When it comes to controversy, few people have ever generated as much as the late Louis Coleman. While alive, he was pretty much regarded as either a hero or a villain, with very little in between. And even his death hasn't quieted the debate.
Most recently, the two sides have been arguing over whether 34th Street should be renamed in his honor. I think it's a bad idea, and here's why:
Supporters of the proposal justify the honor by touting the good Louis Coleman did as a community activist. But sadly -- because he would have been out of business without it -- he often cultivated and nurtured the very racism he claimed to fight. Sometimes he created it where none existed and then picked at it until it hurt.
Far too frequently, the targets of his protests and his ever-present bullhorn were honorable businesses whose only crime was their refusal to subscribe to his wildly biased worldview. And usually, his intimidation tactics were designed not to right real injustices – which certainly exist -- but simply to coerce donations to his Justice Resource Center.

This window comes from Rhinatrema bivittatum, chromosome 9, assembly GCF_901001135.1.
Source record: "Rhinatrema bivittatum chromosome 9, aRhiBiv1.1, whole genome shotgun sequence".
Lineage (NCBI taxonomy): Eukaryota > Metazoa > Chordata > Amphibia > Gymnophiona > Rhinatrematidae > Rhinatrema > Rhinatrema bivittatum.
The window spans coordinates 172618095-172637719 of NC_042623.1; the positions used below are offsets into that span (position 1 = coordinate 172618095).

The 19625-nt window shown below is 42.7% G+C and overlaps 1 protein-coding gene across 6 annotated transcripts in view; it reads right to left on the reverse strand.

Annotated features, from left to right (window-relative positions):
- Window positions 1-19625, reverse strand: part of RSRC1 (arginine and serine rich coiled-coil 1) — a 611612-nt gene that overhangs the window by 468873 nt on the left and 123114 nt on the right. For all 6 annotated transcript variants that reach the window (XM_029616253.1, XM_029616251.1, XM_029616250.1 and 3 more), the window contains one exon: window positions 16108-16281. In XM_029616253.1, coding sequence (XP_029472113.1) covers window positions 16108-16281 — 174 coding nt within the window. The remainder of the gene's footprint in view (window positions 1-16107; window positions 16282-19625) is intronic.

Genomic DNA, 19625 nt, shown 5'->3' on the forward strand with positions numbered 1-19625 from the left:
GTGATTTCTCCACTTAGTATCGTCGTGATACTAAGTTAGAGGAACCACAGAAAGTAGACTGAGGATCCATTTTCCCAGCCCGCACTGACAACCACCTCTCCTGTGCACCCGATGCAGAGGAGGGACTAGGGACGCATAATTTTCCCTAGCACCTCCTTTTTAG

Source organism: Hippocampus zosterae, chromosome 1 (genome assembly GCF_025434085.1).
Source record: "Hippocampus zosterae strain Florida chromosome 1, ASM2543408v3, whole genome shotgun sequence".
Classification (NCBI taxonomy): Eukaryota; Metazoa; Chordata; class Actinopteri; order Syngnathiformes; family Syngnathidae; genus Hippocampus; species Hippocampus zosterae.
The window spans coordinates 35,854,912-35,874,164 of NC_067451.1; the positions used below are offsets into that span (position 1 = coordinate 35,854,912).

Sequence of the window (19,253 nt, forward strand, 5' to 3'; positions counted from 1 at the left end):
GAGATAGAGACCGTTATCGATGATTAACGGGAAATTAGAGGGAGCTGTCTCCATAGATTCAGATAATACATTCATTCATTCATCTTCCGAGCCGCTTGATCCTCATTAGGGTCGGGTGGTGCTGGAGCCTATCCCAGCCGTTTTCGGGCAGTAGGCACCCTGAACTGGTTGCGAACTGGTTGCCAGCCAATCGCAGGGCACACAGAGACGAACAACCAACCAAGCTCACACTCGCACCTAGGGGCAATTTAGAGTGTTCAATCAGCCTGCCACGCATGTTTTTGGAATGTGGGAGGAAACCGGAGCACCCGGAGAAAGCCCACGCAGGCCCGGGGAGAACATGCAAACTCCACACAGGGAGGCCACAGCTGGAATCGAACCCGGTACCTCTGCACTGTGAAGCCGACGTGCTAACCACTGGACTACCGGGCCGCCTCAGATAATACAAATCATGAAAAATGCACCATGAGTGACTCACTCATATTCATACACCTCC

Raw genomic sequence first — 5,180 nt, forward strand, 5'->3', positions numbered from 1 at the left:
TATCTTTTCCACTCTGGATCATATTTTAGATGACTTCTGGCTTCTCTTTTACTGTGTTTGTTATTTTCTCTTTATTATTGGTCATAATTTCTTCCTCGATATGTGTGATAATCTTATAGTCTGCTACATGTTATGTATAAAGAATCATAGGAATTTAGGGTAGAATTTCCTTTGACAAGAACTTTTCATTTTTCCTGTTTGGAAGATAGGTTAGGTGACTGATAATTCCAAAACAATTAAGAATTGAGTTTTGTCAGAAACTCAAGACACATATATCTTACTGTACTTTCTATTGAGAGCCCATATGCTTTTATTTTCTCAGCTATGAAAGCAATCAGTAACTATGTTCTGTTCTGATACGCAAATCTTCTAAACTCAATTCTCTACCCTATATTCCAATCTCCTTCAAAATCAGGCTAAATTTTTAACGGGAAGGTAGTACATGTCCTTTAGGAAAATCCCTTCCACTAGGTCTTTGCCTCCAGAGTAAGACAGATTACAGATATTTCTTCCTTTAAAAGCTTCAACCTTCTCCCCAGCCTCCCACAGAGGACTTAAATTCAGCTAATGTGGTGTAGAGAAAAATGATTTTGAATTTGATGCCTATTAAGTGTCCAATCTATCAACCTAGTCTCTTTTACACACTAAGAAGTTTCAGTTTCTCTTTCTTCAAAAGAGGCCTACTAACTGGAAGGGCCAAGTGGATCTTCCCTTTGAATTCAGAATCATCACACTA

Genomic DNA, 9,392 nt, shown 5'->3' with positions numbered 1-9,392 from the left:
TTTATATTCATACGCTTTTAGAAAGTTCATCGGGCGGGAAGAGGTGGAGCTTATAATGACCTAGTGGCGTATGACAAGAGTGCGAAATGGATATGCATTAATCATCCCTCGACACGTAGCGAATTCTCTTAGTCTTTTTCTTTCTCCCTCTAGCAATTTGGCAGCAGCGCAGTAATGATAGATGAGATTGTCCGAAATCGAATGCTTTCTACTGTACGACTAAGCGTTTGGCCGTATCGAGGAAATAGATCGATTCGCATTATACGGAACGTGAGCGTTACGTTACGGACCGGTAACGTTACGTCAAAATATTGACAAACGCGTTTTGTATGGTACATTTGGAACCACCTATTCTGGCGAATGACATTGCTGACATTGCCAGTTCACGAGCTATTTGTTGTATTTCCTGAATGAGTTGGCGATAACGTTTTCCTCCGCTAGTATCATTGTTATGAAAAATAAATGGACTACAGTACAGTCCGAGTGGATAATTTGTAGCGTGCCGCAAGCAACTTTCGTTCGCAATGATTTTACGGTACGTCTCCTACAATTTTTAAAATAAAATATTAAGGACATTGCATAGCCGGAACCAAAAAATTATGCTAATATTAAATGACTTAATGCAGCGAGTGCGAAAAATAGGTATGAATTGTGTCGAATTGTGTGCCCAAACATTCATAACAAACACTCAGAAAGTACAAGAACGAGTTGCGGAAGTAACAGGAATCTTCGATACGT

Louis Coleman made a lot of noise about racism. But many others have actually fought it -- more honestly and more effectively. So if we're going to hand out honors, I think people should be judged based on their whole character, not just the good parts fondly remembered.
I'm Bill Lamb, and that's my…Point of View.